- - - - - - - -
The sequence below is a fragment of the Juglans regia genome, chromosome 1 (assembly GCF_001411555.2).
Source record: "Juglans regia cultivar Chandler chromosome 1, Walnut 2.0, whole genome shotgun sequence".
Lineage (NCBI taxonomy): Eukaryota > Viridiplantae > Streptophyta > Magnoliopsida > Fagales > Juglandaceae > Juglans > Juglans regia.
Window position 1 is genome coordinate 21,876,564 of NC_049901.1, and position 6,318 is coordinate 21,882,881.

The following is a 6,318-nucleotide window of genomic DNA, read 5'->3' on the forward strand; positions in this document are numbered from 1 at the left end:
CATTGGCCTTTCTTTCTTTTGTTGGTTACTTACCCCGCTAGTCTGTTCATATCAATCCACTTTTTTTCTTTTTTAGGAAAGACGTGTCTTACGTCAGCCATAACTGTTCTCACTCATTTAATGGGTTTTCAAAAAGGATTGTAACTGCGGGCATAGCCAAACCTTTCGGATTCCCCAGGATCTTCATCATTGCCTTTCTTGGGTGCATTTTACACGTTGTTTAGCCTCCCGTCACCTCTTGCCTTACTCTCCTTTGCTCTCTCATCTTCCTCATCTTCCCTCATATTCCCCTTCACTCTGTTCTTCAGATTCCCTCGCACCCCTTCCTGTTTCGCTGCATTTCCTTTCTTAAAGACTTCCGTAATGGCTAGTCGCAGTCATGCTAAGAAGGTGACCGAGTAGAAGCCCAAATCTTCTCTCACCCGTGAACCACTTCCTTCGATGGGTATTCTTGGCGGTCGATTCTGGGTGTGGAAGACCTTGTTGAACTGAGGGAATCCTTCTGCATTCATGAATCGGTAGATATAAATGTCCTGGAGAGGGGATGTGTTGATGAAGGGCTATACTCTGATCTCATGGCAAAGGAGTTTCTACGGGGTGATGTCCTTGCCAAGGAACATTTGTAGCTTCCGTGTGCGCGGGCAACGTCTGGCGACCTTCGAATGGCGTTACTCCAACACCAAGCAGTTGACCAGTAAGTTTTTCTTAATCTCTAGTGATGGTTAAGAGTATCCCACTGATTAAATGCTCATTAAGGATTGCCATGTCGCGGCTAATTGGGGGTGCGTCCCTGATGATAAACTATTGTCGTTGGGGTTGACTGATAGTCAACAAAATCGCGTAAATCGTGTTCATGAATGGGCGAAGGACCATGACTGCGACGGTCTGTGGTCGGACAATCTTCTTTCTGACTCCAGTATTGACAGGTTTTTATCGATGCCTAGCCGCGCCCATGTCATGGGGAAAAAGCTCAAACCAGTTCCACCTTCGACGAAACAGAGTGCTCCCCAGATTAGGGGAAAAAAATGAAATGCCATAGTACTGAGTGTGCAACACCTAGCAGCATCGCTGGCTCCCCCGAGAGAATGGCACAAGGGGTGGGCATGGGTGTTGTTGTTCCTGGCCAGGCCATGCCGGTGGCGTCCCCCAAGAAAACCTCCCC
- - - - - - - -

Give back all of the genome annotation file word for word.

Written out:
The sequence below is a fragment of the Juglans regia genome, chromosome 1 (assembly GCF_001411555.2).
Source record: "Juglans regia cultivar Chandler chromosome 1, Walnut 2.0, whole genome shotgun sequence".
Lineage (NCBI taxonomy): Eukaryota > Viridiplantae > Streptophyta > Magnoliopsida > Fagales > Juglandaceae > Juglans > Juglans regia.
Window position 1 is genome coordinate 21,876,564 of NC_049901.1, and position 6,318 is coordinate 21,882,881.

The following is a 6,318-nucleotide window of genomic DNA, read 5'->3' on the forward strand; positions in this document are numbered from 1 at the left end:
CATTGGCCTTTCTTTCTTTTGTTGGTTACTTACCCCGCTAGTCTGTTCATATCAATCCACTTTTTTTCTTTTTTAGGAAAGACGTGTCTTACGTCAGCCATAACTGTTCTCACTCATTTAATGGGTTTTCAAAAAGGATTGTAACTGCGGGCATAGCCAAACCTTTCGGATTCCCCAGGATCTTCATCATTGCCTTTCTTGGGTGCATTTTACACGTTGTTTAGCCTCCCGTCACCTCTTGCCTTACTCTCCTTTGCTCTCTCATCTTCCTCATCTTCCCTCATATTCCCCTTCACTCTGTTCTTCAGATTCCCTCGCACCCCTTCCTGTTTCGCTGCATTTCCTTTCTTAAAGACTTCCGTAATGGCTAGTCGCAGTCATGCTAAGAAGGTGACCGAGTAGAAGCCCAAATCTTCTCTCACCCGTGAACCACTTCCTTCGATGGGTATTCTTGGCGGTCGATTCTGGGTGTGGAAGACCTTGTTGAACTGAGGGAATCCTTCTGCATTCATGAATCGGTAGATATAAATGTCCTGGAGAGGGGATGTGTTGATGAAGGGCTATACTCTGATCTCATGGCAAAGGAGTTTCTACGGGGTGATGTCCTTGCCAAGGAACATTTGTAGCTTCCGTGTGCGCGGGCAACGTCTGGCGACCTTCGAATGGCGTTACTCCAACACCAAGCAGTTGACCAGTAAGTTTTTCTTAATCTCTAGTGATGGTTAAGAGTATCCCACTGATTAAATGCTCATTAAGGATTGCCATGTCGCGGCTAATTGGGGGTGCGTCCCTGATGATAAACTATTGTCGTTGGGGTTGACTGATAGTCAACAAAATCGCGTAAATCGTGTTCATGAATGGGCGAAGGACCATGACTGCGACGGTCTGTGGTCGGACAATCTTCTTTCTGACTCCAGTATTGACAGGTTTTTATCGATGCCTAGCCGCGCCCATGTCATGGGGAAAAAGCTCAAACCAGTTCCACCTTCGACGAAACAGAGTGCTCCCCAGATTAGGGGAAAAAAATGAAATGCCATAGTACTGAGTGTGCAACACCTAGCAGCATCGCTGGCTCCCCCGAGAGAATGGCACAAGGGGTGGGCATGGGTGTTGTTGTTCCTGGCCAGGCCATGCCGGTGGCGTCCCCCAAGAAAACCTCCCC